Rajiv is based out of Delhi-NCR and writes stories on startups, corporates, entrepreneurs of all kinds, and yes, marketing and advertising world. His ‘historic feats’ include graduation in history from Hansraj College, master's in medieval Indian history from Delhi University, and PG diploma in journalism from Bharatiya Vidya Bhavan. Another forgettable achievement was spending over a decade at The Economic Times as his maiden job. For the first seven years, he learnt the craft on the desk, and the remaining years were spent unlearning and writing for Brand Equity and ET Magazine. What keeps him going, and alive, apart from stories is the heavenly music of immortal legend RD Burman.
Can entrepreneurs learn anything from plants? “Definitely, there is a priceless lesson,” reckons Basan Patil. “Patience, patience and patience,” says the 28–year-old who co-founded oat milk brand Alt Co last year. Patil, who along with Rithwik Ramesh, Sumair Sachdev, Sasha Jairam and Rohit Kalro, started the plant-based alternative dairy brand—is realistic about the pace of growth of his venture, and the oat milk segment. The Indian market, he reckons, is at a very nascent stage. “Next five to 10 years is where we are targeting our story,” he says. Oat milk, he adds, is the fastest growing alternative milk segment in the world.
A bootstrapped venture based out of Bengaluru, Alt Co offers alternative lifestyle options to substitute dairy products with guiltless and healthy options. “We want to give consumers taste, health and sustainability,” says Patil, who had a tough time during the soft launch of the oat milk last year. The normal, and expected, question was: Aren’t oats a breakfast cereal? How can you get milk out of oats? Patil spent hours educating the target users across modern trade outlets in Bengaluru. Oat milk, he underlines, is created when oats are soaked in water, ground into a flour-like consistency, and strained. This results in a creamy, nutty-tasting drink which is perfect for those with allergies or sensitivities to dairy and soy, he adds.
Interestingly, Patil’s sensitivity was shaped by his education and global exposure. Graduating from Pennsylvania State University in the US, and completing a diploma in international relations from Geneva made the third-generation entrepreneur from a family of educationists realise the need to focus on a business which can impact the planet. In the US, plant-based milk, he reckons, has about 14 percent share of the milk consumption. To reach such a scale, the nutritional and environmental impact has to be there. Oat milk, Patil underlines, doesn’t have cholesterol, lactose, or saturated fat. “Oats are also naturally gluten-free and one of the most environmentally sustainable crops,” he says.
Back in India, awareness about plant-based milk is still negligible. “It’s only those who have travelled abroad that have an idea of such products,” says Patil. There was a silver lining, though. Wide awareness about oats as a healthy breakfast cereal made people receptive, and helped Alt Co rapidly expand its footprint. From Bengaluru, it has fanned out to Mumbai, Pune, Surat, Hyderabad, Mysore, Kolkata, Noida, Manipal and Nashik across modern trade and cafes. “It’s also available on all ecommerce platforms,” he claims, declining to share the data on sales clocked. “We are now launching almond and soy milk,” he adds.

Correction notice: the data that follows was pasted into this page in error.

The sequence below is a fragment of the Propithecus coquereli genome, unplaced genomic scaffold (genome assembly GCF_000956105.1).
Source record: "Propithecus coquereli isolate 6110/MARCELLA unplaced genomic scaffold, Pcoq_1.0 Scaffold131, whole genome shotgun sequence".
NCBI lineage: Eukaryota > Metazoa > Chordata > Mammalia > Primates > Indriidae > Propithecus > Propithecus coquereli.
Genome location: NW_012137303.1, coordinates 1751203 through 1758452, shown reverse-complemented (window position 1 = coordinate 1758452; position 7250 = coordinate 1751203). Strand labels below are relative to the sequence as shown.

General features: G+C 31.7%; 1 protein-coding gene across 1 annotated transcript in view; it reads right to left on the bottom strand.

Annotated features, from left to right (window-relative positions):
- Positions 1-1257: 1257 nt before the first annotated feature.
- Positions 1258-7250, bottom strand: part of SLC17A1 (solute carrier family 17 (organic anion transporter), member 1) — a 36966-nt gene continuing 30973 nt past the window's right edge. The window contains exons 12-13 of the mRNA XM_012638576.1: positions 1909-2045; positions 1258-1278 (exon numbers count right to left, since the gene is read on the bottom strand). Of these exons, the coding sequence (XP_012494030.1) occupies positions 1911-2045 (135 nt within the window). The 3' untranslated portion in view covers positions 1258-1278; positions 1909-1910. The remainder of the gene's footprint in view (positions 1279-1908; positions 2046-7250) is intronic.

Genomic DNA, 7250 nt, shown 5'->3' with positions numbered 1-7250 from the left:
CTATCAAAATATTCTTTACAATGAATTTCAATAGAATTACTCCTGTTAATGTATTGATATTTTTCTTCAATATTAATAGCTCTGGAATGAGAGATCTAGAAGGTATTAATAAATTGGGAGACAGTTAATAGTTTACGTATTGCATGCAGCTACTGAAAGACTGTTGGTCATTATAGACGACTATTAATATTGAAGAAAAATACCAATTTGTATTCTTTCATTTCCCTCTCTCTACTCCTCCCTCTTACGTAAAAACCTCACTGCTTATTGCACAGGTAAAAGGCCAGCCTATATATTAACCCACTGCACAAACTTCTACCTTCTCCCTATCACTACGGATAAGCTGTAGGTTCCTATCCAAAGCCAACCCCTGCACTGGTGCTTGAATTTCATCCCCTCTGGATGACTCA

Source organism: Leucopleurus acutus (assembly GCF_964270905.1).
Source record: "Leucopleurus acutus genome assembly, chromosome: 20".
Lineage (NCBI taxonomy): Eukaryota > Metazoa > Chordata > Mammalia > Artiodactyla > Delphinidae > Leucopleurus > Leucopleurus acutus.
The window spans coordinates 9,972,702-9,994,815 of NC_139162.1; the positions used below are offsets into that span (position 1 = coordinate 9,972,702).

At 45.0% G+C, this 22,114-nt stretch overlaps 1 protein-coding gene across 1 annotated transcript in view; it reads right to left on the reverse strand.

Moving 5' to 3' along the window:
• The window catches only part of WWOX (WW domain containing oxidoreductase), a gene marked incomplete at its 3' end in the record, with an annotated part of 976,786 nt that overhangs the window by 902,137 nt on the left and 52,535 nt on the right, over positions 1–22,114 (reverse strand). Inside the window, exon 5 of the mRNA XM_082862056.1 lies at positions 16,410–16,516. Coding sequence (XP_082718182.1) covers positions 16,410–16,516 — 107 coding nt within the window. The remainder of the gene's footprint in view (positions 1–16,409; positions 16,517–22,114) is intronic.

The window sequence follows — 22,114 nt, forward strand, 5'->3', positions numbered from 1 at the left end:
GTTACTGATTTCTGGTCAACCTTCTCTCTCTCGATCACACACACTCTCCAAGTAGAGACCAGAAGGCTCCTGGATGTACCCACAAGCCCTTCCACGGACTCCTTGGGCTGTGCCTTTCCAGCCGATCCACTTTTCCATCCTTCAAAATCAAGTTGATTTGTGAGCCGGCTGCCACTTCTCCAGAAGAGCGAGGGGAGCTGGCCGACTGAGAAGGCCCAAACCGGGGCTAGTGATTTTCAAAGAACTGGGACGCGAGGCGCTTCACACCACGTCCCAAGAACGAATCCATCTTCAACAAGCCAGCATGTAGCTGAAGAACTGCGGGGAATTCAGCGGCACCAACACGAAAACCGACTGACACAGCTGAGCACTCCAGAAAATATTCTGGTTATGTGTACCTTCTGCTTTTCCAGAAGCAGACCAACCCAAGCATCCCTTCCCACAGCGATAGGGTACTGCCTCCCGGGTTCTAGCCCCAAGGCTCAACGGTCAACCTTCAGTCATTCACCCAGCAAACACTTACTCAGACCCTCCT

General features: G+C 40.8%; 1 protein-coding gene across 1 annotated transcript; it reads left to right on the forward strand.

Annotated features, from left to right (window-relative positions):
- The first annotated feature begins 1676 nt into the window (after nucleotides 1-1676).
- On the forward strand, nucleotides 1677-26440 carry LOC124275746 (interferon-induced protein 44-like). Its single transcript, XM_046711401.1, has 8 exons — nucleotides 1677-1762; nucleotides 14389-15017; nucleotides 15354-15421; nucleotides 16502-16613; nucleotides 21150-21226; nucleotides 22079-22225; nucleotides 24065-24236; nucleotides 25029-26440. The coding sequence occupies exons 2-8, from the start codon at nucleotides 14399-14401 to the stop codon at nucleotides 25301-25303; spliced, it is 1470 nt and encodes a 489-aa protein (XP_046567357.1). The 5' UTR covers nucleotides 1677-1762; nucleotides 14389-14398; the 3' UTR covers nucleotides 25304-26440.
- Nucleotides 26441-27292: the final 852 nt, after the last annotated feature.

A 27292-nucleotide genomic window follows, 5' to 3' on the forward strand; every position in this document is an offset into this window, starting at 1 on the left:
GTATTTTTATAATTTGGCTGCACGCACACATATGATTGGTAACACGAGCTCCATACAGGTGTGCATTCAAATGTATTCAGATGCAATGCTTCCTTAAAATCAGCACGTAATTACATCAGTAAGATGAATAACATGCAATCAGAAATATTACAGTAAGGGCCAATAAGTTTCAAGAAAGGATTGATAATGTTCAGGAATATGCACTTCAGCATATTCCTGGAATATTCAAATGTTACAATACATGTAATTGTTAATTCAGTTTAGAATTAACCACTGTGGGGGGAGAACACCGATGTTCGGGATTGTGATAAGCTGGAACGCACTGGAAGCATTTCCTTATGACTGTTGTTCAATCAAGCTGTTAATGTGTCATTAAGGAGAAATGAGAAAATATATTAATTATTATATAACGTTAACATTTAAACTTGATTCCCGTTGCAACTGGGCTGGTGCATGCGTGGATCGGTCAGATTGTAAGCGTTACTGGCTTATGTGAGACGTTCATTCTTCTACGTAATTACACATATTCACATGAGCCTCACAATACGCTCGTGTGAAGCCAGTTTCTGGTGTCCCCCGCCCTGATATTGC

Food and beverage experts reckon that the dynamics of the post-Covid world will nudge people to gradually try such options.
The interplay of many trends like concern for nature and climate, more conscious consumption of healthier food and awareness of the need to consume health supplements has catalysed the trend of plant-based products replacing animal-origin products across the world. “And India is no exception,” says KS Narayanan, a food and beverage expert. As milk and dairy products are high in saturated fatty acids, consumers will slowly shift to plant-based beverages, and the industry is bound to grow. An explosive growth in the US market bodes well for the players in India. In 2019, Narayanan points out, retail sales of oat milk stood at $29 million. The numbers jumped to $213 million in 2020.
Then there is the success of Swedish giant Oatly, the world’s largest oat milk company. Look at the revenue. From $118 million in 2018, the company posted sales of $421 million in 2020. The third quarter revenues LTM (last twelve months) in 2021 stood at $584 million.
Back in India, though, the growth trajectory may not mimic the global pattern. Narayanan explains the bottlenecks in mass adoption. First, people love to drink their milk fresh with minimal processing and a lot of consumption is for hot beverages. There have been several players in the Indian market with their milk in tetra packs for more than 20 years. “But they still are a niche category, and they are priced at a significant premium as well,” he says, adding that India is a value-conscious market. The median of oat-based beverages is in the range of Rs 250 per litre, whereas the dairy price is in the range of Rs 60 per litre. Though there is a scope of reducing the price as the companies reach economies of scale, the product for a long time might remain niche among vegans and mass adoption might be elusive.
Patil, on his part, is aware of the grind. “I know it’s a patience game. Wide adoption will not happen overnight,” he says. The plus side of starting early, he adds, is that whenever there is an inflection point, Alt Co would be best placed to make the most of the tailwinds. “Plant-based milk is not a fad. It is here to stay,” he says.